Represented by BlackCommentator.com
For purchasing details please contact
Larry Richardson at [email protected]
Acrylic and pumice on canvas, 48"
Giclee available, 30" x 30"
95 Giclee prints on Somerset paper
Signed & Numbered by the Artist
Small editions on all reproductions
Giclee Print Price: $ 1,200 USD
What is a Giclee?
A Giclee (pronounced Zhee-Clay) is a
very high end digitally produced archival quality print. Giclees
are printed on archival substrates, such as Arches Cold Press watercolor
papers, Somerset watercolor papers or specially prepared canvases,
with archival, light fast inks, at a very high resolution. Depending
on the medium of the original work, giclees are printed on paper
or canvas. Watercolor paintings render very well on the watercolor
papers, and oil paintings printed as canvas giclees have the rich
tonal quality of original oil paintings. Canvas giclees are also
coated with a special finishing media to protect the surface. Canvas
giclees are stretched and framed as one would display an original
oil painting. Watercolor giclees are typically framed behind glass,
as one would do with an original watercolor painting.
Since I returned to painting in 1995
I have wanted to express the beauty in our African heritage. To
show the diversity that the Diaspora gave us in various other cultures
in the world. I have tried to present our culture as seen not only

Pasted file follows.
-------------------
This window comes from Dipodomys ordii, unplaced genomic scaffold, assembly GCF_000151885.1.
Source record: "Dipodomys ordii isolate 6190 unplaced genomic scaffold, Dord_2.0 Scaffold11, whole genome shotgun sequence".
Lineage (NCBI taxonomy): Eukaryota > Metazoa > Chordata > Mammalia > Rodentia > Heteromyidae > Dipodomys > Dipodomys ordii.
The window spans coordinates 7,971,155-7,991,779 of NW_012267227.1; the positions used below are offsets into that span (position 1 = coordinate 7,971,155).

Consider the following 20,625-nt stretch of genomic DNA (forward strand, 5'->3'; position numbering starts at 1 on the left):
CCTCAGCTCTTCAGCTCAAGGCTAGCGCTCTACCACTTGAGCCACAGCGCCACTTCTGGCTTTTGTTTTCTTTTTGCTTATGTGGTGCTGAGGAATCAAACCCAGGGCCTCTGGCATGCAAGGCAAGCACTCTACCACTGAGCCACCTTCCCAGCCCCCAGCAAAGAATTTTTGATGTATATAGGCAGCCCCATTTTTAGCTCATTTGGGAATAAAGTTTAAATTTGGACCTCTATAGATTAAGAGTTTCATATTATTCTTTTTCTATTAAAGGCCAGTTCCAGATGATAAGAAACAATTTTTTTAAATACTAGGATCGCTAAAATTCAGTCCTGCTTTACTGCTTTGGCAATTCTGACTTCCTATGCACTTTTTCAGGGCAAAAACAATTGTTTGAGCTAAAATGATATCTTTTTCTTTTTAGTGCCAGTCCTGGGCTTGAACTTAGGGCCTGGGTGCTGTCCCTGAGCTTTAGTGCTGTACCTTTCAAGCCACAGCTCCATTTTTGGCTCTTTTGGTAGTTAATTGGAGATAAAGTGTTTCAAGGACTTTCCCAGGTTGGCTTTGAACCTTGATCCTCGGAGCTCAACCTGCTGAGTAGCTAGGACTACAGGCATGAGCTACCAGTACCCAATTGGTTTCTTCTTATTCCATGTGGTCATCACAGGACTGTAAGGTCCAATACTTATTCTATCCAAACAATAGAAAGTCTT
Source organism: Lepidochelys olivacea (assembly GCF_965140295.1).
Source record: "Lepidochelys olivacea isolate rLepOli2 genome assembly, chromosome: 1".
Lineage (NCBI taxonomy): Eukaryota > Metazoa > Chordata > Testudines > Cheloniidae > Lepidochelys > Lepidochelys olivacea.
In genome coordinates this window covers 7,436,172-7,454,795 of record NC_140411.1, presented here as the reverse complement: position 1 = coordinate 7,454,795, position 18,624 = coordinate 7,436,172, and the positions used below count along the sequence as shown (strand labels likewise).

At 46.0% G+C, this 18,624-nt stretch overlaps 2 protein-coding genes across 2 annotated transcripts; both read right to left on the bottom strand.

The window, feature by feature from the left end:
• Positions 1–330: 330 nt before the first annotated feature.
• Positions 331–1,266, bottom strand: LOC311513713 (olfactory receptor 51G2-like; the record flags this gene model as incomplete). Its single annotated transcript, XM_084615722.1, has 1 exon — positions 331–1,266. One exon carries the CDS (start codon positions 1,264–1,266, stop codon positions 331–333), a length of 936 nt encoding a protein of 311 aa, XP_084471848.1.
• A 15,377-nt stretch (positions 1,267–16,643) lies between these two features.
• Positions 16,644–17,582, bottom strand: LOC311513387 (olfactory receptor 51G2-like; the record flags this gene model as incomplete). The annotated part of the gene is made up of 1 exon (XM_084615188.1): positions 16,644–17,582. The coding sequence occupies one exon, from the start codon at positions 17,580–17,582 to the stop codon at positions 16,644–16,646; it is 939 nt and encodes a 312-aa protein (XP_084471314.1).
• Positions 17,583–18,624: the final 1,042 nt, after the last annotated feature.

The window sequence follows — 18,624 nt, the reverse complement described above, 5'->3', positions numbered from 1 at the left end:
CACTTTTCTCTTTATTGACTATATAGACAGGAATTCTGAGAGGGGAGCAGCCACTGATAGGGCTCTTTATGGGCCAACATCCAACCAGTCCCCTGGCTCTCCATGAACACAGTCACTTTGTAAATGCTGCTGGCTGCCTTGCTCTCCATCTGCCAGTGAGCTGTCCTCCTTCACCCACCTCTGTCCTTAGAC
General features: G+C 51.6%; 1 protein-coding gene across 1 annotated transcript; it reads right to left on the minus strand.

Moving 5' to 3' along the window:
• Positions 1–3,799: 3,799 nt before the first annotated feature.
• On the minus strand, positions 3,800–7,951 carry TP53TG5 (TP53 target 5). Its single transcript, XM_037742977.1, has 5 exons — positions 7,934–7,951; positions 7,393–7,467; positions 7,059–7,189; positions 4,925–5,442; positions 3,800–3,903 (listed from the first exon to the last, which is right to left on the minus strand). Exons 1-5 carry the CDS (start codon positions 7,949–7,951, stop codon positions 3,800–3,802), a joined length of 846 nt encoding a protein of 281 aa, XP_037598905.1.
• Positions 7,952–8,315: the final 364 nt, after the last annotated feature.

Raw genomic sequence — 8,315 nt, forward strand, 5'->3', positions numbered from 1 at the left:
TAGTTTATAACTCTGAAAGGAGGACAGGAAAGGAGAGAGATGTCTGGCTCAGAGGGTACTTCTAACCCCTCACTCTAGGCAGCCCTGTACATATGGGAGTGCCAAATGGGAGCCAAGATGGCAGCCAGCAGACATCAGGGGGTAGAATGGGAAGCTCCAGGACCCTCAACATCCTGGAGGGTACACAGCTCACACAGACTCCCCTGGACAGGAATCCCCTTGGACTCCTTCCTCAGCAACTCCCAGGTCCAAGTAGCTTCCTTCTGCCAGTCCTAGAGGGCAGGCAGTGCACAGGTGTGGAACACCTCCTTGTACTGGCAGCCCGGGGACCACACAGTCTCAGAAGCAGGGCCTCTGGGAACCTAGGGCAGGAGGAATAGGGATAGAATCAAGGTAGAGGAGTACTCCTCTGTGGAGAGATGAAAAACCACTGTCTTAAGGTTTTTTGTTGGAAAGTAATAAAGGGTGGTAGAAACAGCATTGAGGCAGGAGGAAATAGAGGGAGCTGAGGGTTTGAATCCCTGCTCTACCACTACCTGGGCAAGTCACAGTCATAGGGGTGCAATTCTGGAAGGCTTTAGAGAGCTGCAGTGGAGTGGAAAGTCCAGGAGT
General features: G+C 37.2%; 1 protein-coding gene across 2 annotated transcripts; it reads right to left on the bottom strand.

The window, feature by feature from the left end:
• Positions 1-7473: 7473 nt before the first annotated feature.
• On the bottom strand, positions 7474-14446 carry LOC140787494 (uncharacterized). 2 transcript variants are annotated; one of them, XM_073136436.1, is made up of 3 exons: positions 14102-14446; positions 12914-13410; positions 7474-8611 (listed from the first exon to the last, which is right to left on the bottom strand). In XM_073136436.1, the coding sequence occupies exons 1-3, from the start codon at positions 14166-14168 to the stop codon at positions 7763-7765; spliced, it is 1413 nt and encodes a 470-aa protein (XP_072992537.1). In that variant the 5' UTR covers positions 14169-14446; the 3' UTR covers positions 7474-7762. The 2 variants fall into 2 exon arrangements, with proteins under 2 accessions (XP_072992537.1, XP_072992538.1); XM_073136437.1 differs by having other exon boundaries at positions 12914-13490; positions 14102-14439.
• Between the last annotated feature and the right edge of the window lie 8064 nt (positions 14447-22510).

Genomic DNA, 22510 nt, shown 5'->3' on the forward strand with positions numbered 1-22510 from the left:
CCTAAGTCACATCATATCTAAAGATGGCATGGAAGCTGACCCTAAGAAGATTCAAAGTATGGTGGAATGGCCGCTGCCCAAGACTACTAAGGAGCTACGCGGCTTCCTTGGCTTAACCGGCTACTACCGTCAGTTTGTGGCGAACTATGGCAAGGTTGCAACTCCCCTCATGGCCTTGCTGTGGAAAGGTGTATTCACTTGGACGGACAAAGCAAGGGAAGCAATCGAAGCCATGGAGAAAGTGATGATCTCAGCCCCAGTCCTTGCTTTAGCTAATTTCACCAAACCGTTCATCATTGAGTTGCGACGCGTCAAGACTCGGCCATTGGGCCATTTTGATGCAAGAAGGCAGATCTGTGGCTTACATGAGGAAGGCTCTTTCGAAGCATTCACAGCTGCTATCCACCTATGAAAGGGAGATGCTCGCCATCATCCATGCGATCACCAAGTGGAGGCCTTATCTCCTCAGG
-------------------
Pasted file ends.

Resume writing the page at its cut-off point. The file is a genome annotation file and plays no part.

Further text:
in the context of the pain and suffering inflicted on us in the
days of slavery but to bring forward those cultural contributions,
and legacies we left in Spain, France, Italy and other places of
the world. Truly, that is what the Diaspora was about... the dispersion
When looking at the many histories on art and researching
many of the famous old masters, our image is present even in medieval
times. Anti-Black racism in the modern sense was unknown in the
Middle Ages; Blacks were simply part of the human race.
In the latter Middle Ages there were even black saints
and one of the Magi was accurately shown as black. Most literature
on Black American artists is approached as though it was a form
of expression separate from the so-called majority culture. This
critical isolation in terms of art comes from the tradition of classifying
people and their culture by race. I feel the crucial issue is the
quality of work and it’s relevance to the society in which
it was created.
As an artist it is not my color that gives me the
inspiration or the capacity to produce a desired result, but the
ability to be sensitive to the various conditions of life that face
My first showing of some of these paintings was called
“Lost Images Found Paintings from the Soul” reinforcing
the importance of our culture in various parts of the world.
Three shows followed after that. One expanded
on cultural isolation and the other specifically was to present
a new approach to Afro-American figurative art merging the contemporary
and the classical forms.
The objective of my vision is to heighten the
awareness of those who view figurative images in my art and to stimulate
one’s thought and imagination. The end result is a series
of paintings and drawings that form cultural links between our past
and our future.